A group of WiFi proponents will this week use a workshop convened by the 3GPP to tell the organisation that it needs to expand and formalise industry collaboration on Licensed Assisted Access (LAA). 3GPP will also be told that the WiFi experts consider there is still more to do to define LAA’s co-existence mechanisms with WiFi. The parties will insist on the primacy of 802.11-like access mechanisms, and open and neutral testing platform, as well as more simulations of different sharing scenarios.
On Saturday in Beijing, 3GPP is holding a workshop on LAA designed to allow interested parties to exchange views and information on LAA. For its part 3GPP RAN will discuss the results of its LAA feasibility study, with particular focus on coexistence analysis. The 3GPP has said that “Interested parties are warmly invited to join the discussion.” Several of them have taken up 3GPP’s invitation and have submitted their presentations.
The IEEE’s 53-page powerpoint submission insists that only 802.11-like access mechanisms will garner “evidence-based” cross-industry consensus to ensure sharing between LAA and LTE. It also alleges that 3GPP does not have processes in place to promote effective collaboration within the industry. Without that being addressed, it raises the spectre of regulatory intervention to determine sharing mechanisms.
The slide deck begins with the following statement: “The key to sharing unlicensed spectrum between LAA & 802.11 is collaboration between 3GPP & IEEE 802″. (To back that up the deck includes a dictionary definition of what collaboration means – presumably in case anyone at 3GPP in in any doubt)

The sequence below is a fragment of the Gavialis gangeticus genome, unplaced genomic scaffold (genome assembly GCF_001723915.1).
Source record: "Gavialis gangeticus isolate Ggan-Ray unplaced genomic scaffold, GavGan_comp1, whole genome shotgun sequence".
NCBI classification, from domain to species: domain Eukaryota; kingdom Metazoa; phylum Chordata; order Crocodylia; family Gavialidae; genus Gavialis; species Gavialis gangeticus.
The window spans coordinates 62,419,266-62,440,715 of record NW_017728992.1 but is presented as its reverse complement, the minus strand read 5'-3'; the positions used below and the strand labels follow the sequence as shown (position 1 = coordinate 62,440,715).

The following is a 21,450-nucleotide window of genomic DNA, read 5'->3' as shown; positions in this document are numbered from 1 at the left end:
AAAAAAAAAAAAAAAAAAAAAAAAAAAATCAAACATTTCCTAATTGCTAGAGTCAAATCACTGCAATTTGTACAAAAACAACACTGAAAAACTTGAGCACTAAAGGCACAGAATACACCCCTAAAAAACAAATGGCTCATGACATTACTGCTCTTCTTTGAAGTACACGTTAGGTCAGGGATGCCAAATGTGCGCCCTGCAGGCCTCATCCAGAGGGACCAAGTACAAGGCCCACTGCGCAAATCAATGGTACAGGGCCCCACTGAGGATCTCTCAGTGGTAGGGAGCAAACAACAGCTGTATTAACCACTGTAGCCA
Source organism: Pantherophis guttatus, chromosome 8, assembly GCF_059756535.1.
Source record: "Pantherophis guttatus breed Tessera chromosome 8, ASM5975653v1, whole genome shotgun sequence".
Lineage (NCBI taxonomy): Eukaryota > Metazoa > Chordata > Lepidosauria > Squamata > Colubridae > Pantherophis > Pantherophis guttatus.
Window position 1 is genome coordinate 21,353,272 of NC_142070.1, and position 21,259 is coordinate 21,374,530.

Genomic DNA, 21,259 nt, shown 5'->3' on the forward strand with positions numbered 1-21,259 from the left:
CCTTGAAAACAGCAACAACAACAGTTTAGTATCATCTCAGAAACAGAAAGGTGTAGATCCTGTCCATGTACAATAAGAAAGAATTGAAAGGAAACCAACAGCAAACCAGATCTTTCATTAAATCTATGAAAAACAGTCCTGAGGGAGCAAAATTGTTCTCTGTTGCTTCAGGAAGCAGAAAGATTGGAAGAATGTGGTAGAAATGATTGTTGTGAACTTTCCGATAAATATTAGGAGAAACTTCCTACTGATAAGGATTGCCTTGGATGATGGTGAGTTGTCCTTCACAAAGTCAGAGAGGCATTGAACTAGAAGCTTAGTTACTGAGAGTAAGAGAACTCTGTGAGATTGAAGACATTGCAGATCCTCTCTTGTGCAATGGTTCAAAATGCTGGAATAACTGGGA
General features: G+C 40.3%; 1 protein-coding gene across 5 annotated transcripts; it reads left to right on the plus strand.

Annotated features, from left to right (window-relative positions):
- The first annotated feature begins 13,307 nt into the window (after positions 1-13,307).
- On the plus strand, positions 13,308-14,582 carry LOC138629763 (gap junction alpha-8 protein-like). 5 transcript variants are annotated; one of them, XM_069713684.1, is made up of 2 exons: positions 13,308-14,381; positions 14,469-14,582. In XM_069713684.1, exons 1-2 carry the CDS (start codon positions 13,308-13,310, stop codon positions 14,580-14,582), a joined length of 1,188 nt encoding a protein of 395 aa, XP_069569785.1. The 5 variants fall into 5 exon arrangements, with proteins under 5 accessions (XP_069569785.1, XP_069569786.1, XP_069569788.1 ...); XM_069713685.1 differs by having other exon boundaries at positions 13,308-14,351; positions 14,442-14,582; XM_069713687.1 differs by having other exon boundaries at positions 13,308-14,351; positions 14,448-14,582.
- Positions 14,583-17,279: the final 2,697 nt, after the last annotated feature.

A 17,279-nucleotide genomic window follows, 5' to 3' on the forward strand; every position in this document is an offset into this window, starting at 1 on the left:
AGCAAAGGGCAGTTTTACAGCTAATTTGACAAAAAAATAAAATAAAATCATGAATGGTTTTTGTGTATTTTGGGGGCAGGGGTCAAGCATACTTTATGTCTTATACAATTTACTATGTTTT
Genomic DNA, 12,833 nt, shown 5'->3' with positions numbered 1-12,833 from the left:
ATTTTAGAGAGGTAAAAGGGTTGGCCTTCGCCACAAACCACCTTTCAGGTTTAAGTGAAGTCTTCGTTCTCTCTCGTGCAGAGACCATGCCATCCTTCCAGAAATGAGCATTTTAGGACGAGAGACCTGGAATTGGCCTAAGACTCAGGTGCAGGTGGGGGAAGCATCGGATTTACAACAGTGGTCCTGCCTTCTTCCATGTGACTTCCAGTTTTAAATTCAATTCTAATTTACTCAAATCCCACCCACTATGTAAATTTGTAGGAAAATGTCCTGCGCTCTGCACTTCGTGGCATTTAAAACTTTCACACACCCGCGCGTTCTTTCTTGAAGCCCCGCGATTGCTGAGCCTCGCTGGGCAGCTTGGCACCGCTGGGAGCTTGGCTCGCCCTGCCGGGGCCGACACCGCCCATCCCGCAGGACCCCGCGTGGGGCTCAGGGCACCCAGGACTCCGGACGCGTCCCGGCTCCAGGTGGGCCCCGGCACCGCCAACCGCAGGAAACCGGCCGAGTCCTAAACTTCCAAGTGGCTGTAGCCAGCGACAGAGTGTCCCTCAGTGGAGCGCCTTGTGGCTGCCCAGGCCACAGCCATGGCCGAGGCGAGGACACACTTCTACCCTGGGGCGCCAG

IEEE is focussing on three topics for discussion in Beijing.
The first −3GPP should consider “802.11-like” access for LAA, using a collaborative development process – focusses on coexistence, which is the focus of the Beijing working group discussion and the development process.
The next two raise issues for the future:
−Has the feasibility of the macro cell scenarios in 3GPP TR 36.889 been established?
−A neutral test platform could provide a basis for collaboration between LAA & 802.11 stakeholders
The deck points out the great success of Wi-Fi, and points up its economic impact. Much of that success has been due to its “anyone, anytime, anyplace” access. That must not be put at risk. Accordingly, “an evidence-based approach suggests the use of an 80.11-like access mechanism will promote fair sharing between LAA and Wi-Fi”. It requests that “3GPP develop collaborative processes for all stakeholders to have a voice in LAA coexistence mechanisms.”
That type of access is based on Listen Before Talk (LBT) with truncated exponential back off. Other types of access will not make it. “There is unlikely to be consensus on any evidence for a new access mechanism in the planned LAA & ETSI BRAN timescales”
IEEE points out that 3GPP’s own evidence suggests 802.11-like access is suitable for sharing 5GHz channels and that 3GPP TR 36.889 recommends a Category 4 LBT mechanism, with many similarities to 802.11, for downlink (DL) data.
However, the IEEE is “concerned that 3GPP does not have processes that promote effective collaboration and thus industry consensus.” It adds that if there is not industry consensus on what constitutes “fair” access then regulators may step in – and it describes this as a “real possibility”.